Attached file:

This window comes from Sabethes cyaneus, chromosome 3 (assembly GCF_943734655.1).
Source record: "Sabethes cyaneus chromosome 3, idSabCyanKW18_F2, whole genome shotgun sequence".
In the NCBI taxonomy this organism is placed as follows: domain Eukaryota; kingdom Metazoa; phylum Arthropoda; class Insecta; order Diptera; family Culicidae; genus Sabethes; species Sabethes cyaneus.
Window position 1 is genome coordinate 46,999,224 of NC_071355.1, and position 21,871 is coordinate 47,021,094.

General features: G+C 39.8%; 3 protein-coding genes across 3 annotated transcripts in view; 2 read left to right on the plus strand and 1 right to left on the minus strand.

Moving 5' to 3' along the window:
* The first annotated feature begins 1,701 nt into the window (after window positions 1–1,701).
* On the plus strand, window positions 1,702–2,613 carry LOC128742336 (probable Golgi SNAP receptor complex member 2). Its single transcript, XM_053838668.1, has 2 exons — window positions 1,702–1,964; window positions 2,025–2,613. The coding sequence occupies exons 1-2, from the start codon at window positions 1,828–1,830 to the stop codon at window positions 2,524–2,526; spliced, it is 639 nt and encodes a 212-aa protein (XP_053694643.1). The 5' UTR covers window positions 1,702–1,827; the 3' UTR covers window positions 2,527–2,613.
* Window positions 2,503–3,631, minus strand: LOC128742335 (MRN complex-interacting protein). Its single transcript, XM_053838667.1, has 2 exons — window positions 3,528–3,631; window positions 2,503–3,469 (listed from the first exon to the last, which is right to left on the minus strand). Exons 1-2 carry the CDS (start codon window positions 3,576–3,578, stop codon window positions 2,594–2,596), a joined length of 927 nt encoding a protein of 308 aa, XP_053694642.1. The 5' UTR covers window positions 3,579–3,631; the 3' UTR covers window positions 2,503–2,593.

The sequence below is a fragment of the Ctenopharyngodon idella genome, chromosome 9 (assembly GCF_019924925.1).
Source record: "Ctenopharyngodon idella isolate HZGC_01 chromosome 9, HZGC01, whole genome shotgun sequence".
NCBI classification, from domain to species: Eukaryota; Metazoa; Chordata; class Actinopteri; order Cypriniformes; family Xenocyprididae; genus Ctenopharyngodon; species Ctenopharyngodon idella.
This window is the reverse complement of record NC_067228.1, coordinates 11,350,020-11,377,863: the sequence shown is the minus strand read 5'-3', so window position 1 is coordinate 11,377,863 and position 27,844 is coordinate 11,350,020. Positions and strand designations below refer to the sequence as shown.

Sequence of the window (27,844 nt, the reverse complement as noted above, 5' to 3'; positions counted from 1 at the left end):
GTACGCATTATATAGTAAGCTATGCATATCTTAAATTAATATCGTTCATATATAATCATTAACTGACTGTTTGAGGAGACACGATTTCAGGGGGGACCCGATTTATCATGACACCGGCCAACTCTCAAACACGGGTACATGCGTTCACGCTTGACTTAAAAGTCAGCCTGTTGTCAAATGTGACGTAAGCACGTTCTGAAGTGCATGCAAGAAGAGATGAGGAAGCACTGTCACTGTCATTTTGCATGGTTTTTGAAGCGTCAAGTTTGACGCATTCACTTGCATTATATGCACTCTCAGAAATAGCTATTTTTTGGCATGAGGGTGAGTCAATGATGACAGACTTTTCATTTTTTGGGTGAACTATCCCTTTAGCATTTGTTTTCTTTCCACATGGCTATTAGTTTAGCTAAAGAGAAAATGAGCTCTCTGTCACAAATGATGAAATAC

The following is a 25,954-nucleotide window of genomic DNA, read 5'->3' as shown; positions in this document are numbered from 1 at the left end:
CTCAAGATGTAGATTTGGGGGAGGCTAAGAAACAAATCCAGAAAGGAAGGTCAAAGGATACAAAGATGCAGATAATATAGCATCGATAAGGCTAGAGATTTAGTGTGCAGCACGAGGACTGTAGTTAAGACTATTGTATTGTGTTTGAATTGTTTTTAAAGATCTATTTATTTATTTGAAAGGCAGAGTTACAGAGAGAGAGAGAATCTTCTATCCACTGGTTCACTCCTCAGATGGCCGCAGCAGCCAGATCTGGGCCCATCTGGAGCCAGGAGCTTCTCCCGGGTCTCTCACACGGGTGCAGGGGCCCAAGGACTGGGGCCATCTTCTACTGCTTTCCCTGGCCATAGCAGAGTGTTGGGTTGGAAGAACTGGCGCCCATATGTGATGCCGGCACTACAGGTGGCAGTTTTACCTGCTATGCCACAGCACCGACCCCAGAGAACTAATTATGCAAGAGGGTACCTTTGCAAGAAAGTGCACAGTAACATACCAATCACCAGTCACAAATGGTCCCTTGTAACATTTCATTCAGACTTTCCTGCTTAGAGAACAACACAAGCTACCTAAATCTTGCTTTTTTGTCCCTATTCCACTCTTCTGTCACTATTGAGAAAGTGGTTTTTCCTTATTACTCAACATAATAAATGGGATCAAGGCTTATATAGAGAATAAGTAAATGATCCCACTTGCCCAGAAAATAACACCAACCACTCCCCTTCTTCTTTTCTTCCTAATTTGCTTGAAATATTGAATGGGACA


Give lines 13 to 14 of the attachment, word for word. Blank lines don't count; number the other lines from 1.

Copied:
This window is the reverse complement of record NC_067228.1, coordinates 11,350,020-11,377,863: the sequence shown is the minus strand read 5'-3', so window position 1 is coordinate 11,377,863 and position 27,844 is coordinate 11,350,020. Positions and strand designations below refer to the sequence as shown.

Sequence of the window (27,844 nt, the reverse complement as noted above, 5' to 3'; positions counted from 1 at the left end):